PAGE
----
This was a creepy true story and it did keep me intrigued - the only draw back was the first half of the book was the true haunting, but the second half was all about the scientific theory of what could be causing the haunting - the author does forewarn you ahead of time that the book is broken up into two sections and I was expecting it to be coming up, just not as quick as it did - still a good true account what this family went through - not giving anything away to the readers, there is a surprise of what was causing the haunting - I give it four stars!
As a huge fan of real haunted houses and poltergeists....this one ticked all the boxes. Well written with an easy flow and stayed focused. I only wished it was longer....it was that good. I hope the author writes more books on REAL haunted houses! The latter part of the book discusses different theories and compares real haunted house/poltergeist event cases. Food for thought, indeed.
This is one of the best first person accounts of poltergeist encounter by the group of individuals to whom it happened to, and their best recollections of the HOW, WHERE, WHO, WHAT, WHEN, and Possibly the WHYS. Anyone interested in this timely subject should read this book and then also read the extensive BOTHELL HELL HOUSE book poltergeist doctumentations by K. Linder. Fascinating Subject!
Jenny Ashford is a true writer in the sense that she writes well. I am not saying there weren't a few mistakes, but I didn't spend all the time correcting what I was reading on my Voyage Kindle. Good writing helps the story flow so much better. Also, I believe this one to be a true story because it has been validated by her partner's family. She could have written this to be very scary by taking literary license, but she didn't, and I appreciate that.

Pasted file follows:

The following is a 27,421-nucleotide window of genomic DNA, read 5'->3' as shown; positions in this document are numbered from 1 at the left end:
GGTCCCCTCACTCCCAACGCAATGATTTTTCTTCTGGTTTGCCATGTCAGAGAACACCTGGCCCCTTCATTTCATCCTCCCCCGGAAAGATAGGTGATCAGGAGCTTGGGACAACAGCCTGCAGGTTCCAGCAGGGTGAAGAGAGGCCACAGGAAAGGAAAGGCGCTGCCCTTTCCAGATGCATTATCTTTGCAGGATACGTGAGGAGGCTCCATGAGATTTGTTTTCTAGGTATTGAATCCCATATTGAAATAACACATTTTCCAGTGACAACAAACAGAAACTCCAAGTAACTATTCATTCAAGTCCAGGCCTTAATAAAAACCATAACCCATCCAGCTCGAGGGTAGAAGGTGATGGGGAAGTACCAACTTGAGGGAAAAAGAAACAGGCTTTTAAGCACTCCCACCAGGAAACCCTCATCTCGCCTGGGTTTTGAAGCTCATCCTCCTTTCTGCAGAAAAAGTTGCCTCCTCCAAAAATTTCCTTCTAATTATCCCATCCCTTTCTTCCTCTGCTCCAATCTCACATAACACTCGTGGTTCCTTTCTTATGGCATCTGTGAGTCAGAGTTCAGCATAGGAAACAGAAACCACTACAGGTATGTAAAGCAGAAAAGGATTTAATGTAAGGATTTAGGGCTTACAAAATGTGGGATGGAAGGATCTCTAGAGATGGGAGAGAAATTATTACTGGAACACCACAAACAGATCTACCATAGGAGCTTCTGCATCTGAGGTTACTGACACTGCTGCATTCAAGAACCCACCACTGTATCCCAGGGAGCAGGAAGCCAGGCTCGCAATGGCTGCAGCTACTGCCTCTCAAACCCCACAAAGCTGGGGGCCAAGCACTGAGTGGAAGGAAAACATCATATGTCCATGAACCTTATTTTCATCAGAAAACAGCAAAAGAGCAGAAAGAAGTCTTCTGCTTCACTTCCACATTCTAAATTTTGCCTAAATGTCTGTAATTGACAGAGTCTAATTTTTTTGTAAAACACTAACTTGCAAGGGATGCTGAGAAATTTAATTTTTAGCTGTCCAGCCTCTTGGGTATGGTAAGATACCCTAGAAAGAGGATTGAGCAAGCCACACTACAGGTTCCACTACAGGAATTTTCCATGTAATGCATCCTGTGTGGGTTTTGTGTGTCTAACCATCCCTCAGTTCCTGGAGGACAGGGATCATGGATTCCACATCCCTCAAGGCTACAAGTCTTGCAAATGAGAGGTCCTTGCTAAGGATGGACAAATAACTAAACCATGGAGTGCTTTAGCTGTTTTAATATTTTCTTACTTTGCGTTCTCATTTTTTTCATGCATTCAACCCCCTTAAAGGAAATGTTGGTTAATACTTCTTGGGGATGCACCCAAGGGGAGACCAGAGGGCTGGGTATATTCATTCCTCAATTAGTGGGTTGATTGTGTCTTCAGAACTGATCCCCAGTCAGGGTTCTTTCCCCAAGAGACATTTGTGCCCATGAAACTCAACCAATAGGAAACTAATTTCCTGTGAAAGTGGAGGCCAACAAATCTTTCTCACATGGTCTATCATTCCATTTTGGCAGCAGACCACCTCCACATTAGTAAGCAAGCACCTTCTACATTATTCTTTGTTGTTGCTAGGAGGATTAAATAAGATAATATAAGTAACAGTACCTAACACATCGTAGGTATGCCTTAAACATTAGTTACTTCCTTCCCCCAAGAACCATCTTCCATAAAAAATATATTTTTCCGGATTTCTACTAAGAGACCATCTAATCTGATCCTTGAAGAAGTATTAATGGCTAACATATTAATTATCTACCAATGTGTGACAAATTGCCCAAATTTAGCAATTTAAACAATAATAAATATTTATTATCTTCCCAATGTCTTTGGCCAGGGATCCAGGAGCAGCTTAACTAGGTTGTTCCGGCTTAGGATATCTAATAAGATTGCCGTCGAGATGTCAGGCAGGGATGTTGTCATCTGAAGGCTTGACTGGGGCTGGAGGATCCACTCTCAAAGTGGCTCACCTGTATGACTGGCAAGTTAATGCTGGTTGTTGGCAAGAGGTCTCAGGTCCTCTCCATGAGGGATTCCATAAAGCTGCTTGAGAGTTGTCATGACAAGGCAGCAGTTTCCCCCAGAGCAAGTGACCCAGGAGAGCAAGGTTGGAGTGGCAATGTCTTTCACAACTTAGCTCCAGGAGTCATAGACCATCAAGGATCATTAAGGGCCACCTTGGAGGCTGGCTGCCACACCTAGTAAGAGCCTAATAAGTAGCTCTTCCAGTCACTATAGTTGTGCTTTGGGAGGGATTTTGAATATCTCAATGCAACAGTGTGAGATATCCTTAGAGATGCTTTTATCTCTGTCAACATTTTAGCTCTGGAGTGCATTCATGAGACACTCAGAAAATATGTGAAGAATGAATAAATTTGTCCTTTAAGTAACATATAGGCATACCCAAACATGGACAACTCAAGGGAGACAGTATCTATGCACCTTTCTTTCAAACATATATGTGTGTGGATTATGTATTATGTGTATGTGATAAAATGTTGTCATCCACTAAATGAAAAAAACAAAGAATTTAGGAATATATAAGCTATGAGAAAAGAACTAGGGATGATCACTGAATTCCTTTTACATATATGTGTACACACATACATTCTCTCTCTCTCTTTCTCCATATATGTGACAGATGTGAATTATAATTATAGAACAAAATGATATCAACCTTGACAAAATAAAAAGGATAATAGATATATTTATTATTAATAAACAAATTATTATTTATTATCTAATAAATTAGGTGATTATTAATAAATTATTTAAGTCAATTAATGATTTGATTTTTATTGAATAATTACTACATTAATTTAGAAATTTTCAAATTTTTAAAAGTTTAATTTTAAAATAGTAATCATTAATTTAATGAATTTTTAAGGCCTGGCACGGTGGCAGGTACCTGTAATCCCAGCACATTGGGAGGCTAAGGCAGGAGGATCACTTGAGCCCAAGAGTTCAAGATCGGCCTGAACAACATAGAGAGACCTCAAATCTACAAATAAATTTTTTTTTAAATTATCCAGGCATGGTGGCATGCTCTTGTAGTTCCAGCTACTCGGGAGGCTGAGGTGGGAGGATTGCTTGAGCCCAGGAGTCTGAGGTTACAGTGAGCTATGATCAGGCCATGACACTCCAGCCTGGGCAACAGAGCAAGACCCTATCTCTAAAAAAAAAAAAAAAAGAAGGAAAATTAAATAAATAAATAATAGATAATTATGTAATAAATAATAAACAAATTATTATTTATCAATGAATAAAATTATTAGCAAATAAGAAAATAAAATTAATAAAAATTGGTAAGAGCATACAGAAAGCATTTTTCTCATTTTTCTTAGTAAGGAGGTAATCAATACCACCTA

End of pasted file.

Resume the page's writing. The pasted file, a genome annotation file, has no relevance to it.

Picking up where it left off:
Great book the pictures made it all the more creepier I will never look at a folded washcloth the same way again. The author really holds your attention and you get this claustrophobic, shut-in sense from the family. I can only imagine the terrified yet exhilarating feeling they experienced while going through the ordeal. I especially liked how Tom brought it full circle, revealing who was the face behind all this energy and phenomenon. I have since listened to their podcast and i found it fascinating but not surprising that the activity continues to manifest itself on emotionally charged days. I would love to know how many, if any, tv’s, iPods, computers etc. have been fried over the years while the person responsible learned to reign in their power.
The was a really good read up until about the sixty percent mark and it took a nose dive and never recovered there was points in the book that I had to reread just to make sure I had not missed something which was sad because the book was actually good up to a certain point.
The book was interesting but could have used a little spunk. There were points during the story where they kept calling the entity a "blost". I understood why the first time because it was a way to keep it under wraps for others outside of the reading audience, but it was addressed to the reader over and over. I almost couldn't tolerate it after a while. They were only supposed to inform the reader of the term they used.
This is a book in two parts, the sum greater than the whole. The first is a short horror story, about 95 pages, of a family's purported true experiences with the unexplained in the very early 80s, followed by a possibly related incident which occurred to just one of the family members about a decade later. It is told with Jenny Ashford's deft hand, her skills as a horror writer conveying the confusion, the foreboding, and even the wonderment of the witnesses as they first encounter incidents the scientific world denies. That story is followed by a brief synopsis of the state of paranormal research in the present day, the speculations of Tom Ross as to the cause of the various incidents described prior, and a general rebuttal of sorts by Ashford - another 30 pages or so, all told. After completing Tom's chapters, I recommend re-reading the whole story with Tom's thoughts in mind. Finally, the book concludes with a very brief "skeptic's perspective" written by Ashford with notes some of more glaring weaknesses in the theories and credibility of paranormal researchers identified approvingly in the prior chapters. I would have enjoyed seeing the skeptic's counterpoint fleshed out a little more, but there is an extensive bibliography and suggested reading list following the afterword.